President-elect Donald Trump seems intent on repealing the Clean Power Plan (CPP), one of the cornerstones of President Barack Obama’s environmental legacy. But don’t expect environmentalists to give up.
Instead, they will be taking the fight to the state level. But recent setbacks suffered by two attorneys general who sued Exxon over the company’s supposed suppression of climate change data don’t bode well for that strategy, either.
Meanwhile, the debate continues to simmer in federal court.
The CPP is an Environmental Protection Agency rule aimed at reducing carbon dioxide emissions from power plants by 32 percent from 2005 levels by 2030. On Feb. 9, the U.S. Supreme Court ordered the EPA to stop enforcement of the plan until the U.S. Court of Appeals for the District of Columbia Circuit could rule on a legal case brought by the energy industry and 27 states trying to halt implementation of the rule.
Trump has said dispensing with the proposed regulations will be a priority of his administration.
International financial firm UBS said during a recent conference call that the next step depends on the actions of the appeals court. If a decision hasn’t been made, Trump would likely ask the court for a stay to give his administration the opportunity to revise the current plan, said Tom Lorenzen, environmental rule expert for the law firm Crowell and Morning, during the UBS call.
“My guess is that we have some battles going on inside the D.C. Circuit at the moment, where the pro-EPA judges, those who want to write an opinion upholding the rule, are working feverishly to get that decision done and push it out before Jan. 20,” Lorenzen said. “The liberals on the court will want to get a decision on the books to lay down some markers before the Trump administration.”
David Rivkin and Andrew Grossman, two attorneys representing Oklahoma and the Oklahoma Department of Environmental Quality in their challenge to the CPP, recently wrote in a Wall Street Journal op-ed that one of Trump’s first orders of business should be axing that plan, using the executive order privilege that Obama frequently exercised.
“Even if a court were to find that the EPA’s interpretation of the Clean Air Act underlying the plan is permissible, that would still not compel the Trump EPA to accept that interpretation as the only permissible one,” they wrote. “And even if a court were to rule — erroneously, in our view — that the Clean Power Plan does not violate the Constitution’s vertical separation of powers, that would still not absolve the executive branch of the responsibility to consider that constitutional issue for itself and then act accordingly.”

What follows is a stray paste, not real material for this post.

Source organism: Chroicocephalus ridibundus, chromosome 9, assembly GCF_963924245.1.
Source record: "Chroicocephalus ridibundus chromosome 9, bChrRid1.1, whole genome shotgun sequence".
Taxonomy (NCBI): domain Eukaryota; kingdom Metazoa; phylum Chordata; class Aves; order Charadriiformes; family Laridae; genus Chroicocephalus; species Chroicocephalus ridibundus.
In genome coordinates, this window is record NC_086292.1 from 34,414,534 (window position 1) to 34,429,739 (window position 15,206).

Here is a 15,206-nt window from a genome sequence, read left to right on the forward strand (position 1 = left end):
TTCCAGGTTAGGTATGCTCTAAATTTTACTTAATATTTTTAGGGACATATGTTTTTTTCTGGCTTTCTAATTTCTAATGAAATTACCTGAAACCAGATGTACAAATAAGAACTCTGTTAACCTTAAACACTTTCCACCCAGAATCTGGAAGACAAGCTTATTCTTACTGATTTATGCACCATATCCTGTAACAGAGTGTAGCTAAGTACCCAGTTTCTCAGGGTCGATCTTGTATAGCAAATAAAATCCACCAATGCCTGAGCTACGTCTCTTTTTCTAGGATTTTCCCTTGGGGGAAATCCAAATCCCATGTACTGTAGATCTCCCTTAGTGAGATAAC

Trump could still expect such an executive order to face serious scrutiny from advocates of the CPP, such as the Sierra Club and Center for Biological Diversity, which would likely appeal to the Supreme Court if the rule is reversed. Potential litigants would have 90 days after the appeals court decision to ask SCOTUS to take up the case.
Congress could moot the entire argument by refusing to fund implementation of the rule.
Has the Clean Power Plan already made a mark?
Robert Bryce, a senior fellow and energy-sector expert at the Manhattan Institute, told Watchdog.org the CPP has already, in many ways, taken effect regardless of what Trump does.
“Sure, the states are fighting it, but overall, the goal of the Obama administration was to kill as much coal-fired generation as possible. That has happened due to increased regulations and lower-cost natural gas,” Bryce said. “So while some aspects of the CPP can be terminated by the new regime at EPA, the U.S. [has] already seen major cuts in its carbon dioxide emissions. And due to the political risk of the litigation over the CPP, electric utilities are simply not going to build any new coal fired plants.”
Trump has expressed interest in making a number of policy changes that could be a boon to the energy industry, from withdrawing from the international Paris climate accord to opening up federal lands to drilling for oil and natural gas and mining for coal. He has talked about shrinking the role of the EPA and eliminating many regulations.